Vote On Gateway Delayed For State Input

The town is awaiting feedback from the state before acting on the first piece of Renaissance Downtown’s Huntington Station revitalization plans.

The town is awaiting feedback from the state before acting on the first piece of Renaissance Downtown’s Huntington Station revitalization plans.

The Huntington Town Board voted on Tuesday to delay a decision on whether to adopt the first piece of a large-scale revitalization project for Huntington Station pending feedback from the New York State Department of Transportation.

The board voted to give itself an additional 90 days to consider master developer Renaissance Downtowns’ Huntington Station Gateway Neighborhood plan, which would yield a hotel, artists’ lofts and a mixed-use building.

Town spokesman A.J. Carter said the town is awaiting a formal response from the state Department of Transportation related to state environmental review requirements.
SEQRA requires a coordinated review with all interested agencies. DOT is included because of Route 110 and because they own some rights of way,” Carter said. “Because of understaffing, DOT is usually slow in responding. This gives DOT time to do their response.”

The Gateway Neighborhood revitalization plan, drawn from Renaissance’s Huntington Station development strategy, calls for the construction of a 140-room boutique hotel a 100,000 square-foot office building in a municipal parking lot near the Huntington Long Island Rail Road station, 49 artists’ lofts along Route 110, and mixed-use development near Gateway Plaza, located at 1000 New York Ave.

Should the three projects come to fruition, Ryan Porter, vice president of planning and development at Renaissance Downtowns, has said they stand to generate $1.5 million in new tax revenue, with $875,000 earmarked for the Huntington School District. They are also expected to generate 325 construction jobs and about 300 permanent jobs, resulting in tens of millions of dollars of economic activity, he said.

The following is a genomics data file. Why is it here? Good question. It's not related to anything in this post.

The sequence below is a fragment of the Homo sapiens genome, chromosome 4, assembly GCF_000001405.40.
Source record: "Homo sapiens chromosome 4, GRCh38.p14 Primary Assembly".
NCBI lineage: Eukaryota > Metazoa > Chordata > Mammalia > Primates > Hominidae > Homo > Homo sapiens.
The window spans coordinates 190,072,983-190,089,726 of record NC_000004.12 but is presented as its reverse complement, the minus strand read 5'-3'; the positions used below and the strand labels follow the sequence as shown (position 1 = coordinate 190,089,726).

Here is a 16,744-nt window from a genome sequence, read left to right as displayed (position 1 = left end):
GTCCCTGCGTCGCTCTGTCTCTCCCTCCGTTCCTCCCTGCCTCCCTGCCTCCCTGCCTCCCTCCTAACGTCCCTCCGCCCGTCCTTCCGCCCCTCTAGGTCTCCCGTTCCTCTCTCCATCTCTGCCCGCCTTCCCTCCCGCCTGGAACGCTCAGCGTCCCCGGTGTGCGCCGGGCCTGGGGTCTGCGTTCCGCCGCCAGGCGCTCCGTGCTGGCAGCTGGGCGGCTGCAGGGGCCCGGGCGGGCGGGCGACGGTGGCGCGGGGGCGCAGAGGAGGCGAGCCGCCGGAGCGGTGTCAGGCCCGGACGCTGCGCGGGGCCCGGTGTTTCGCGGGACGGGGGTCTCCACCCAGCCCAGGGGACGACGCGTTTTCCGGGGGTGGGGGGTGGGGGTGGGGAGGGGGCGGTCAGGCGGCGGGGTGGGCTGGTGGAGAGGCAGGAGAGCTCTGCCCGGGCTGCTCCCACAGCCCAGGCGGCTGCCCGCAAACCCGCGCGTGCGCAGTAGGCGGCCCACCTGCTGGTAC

Later, an additional 16,000-square-foot commercial building is planned for a parcel at the corner of Northridge Street and Route 110, and 68 studio and one-bedroom apartments are proposed to be built over 16,000 square feet of restaurant and retail space on the ground floor.

As a result of a community benefits agreement adopted in January, 25 percent of construction and contracting jobs will go to Town of Huntington residents, and 25 percent of the new hires for the permanent, non-construction jobs will likewise be filled by locals. In each case, Huntington Station residents will receive top preference, with a general preference going to Town of Huntington residents.

An anticipated $250,000 in fees will be dedicated to funding community centers, crime prevention, education, emergency services and youth programs.

Porter previously said ample parking will remain once construction is complete. Based on 44 time counts conducted during three different months, Porter said of 3,465 currently existing parking spaces, 3,145 are used during the peak hours, mid-day during the week.

Of that excess, the artists lofts would take up about 100 spaces, Porter said. While the hotel would take up 180 parking spaces, Porter said reconfiguring parking lots would result in gaining about 180 spaces, making it essentially a wash and leaving with the net peak excess at about 220 spaces.

Porter said Renaissance is hoping the SEQRA review will be completed within the month. Once their SEQRA review is complete and adopted by the town, the developer can pursue financing, tenants and site plan approval, Porter said Wednesday.